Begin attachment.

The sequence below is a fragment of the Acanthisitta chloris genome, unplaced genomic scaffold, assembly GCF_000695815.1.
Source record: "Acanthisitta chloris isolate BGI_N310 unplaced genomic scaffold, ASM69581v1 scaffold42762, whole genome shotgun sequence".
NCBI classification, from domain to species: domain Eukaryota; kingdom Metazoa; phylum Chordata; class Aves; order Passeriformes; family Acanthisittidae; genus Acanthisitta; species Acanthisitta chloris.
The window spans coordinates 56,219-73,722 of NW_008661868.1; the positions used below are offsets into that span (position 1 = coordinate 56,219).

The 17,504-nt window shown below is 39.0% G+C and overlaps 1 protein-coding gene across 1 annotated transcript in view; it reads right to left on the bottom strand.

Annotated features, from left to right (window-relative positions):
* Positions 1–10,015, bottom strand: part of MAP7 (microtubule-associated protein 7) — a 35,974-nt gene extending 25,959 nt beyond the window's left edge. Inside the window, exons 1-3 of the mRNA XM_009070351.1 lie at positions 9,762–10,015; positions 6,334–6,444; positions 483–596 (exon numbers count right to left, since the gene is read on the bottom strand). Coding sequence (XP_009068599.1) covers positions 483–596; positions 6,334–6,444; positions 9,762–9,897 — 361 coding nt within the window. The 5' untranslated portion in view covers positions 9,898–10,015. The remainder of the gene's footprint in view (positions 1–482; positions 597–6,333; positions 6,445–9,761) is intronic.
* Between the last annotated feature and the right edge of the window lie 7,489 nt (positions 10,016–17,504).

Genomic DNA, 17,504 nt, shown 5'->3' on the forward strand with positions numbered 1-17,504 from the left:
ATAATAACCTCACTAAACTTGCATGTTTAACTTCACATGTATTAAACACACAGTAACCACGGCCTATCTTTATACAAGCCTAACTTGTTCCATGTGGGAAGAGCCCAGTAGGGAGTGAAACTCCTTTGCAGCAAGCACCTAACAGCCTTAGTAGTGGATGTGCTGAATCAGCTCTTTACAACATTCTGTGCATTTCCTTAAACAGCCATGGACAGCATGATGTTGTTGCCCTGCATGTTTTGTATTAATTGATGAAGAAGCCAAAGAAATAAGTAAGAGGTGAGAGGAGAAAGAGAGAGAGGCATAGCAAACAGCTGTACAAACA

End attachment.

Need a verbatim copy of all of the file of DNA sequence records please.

The sequence below is a fragment of the Acanthisitta chloris genome, unplaced genomic scaffold, assembly GCF_000695815.1.
Source record: "Acanthisitta chloris isolate BGI_N310 unplaced genomic scaffold, ASM69581v1 scaffold42762, whole genome shotgun sequence".
NCBI classification, from domain to species: domain Eukaryota; kingdom Metazoa; phylum Chordata; class Aves; order Passeriformes; family Acanthisittidae; genus Acanthisitta; species Acanthisitta chloris.
The window spans coordinates 56,219-73,722 of NW_008661868.1; the positions used below are offsets into that span (position 1 = coordinate 56,219).

The 17,504-nt window shown below is 39.0% G+C and overlaps 1 protein-coding gene across 1 annotated transcript in view; it reads right to left on the bottom strand.

Annotated features, from left to right (window-relative positions):
* Positions 1–10,015, bottom strand: part of MAP7 (microtubule-associated protein 7) — a 35,974-nt gene extending 25,959 nt beyond the window's left edge. Inside the window, exons 1-3 of the mRNA XM_009070351.1 lie at positions 9,762–10,015; positions 6,334–6,444; positions 483–596 (exon numbers count right to left, since the gene is read on the bottom strand). Coding sequence (XP_009068599.1) covers positions 483–596; positions 6,334–6,444; positions 9,762–9,897 — 361 coding nt within the window. The 5' untranslated portion in view covers positions 9,898–10,015. The remainder of the gene's footprint in view (positions 1–482; positions 597–6,333; positions 6,445–9,761) is intronic.
* Between the last annotated feature and the right edge of the window lie 7,489 nt (positions 10,016–17,504).

Genomic DNA, 17,504 nt, shown 5'->3' on the forward strand with positions numbered 1-17,504 from the left:
ATAATAACCTCACTAAACTTGCATGTTTAACTTCACATGTATTAAACACACAGTAACCACGGCCTATCTTTATACAAGCCTAACTTGTTCCATGTGGGAAGAGCCCAGTAGGGAGTGAAACTCCTTTGCAGCAAGCACCTAACAGCCTTAGTAGTGGATGTGCTGAATCAGCTCTTTACAACATTCTGTGCATTTCCTTAAACAGCCATGGACAGCATGATGTTGTTGCCCTGCATGTTTTGTATTAATTGATGAAGAAGCCAAAGAAATAAGTAAGAGGTGAGAGGAGAAAGAGAGAGAGGCATAGCAAACAGCTGTACAAACA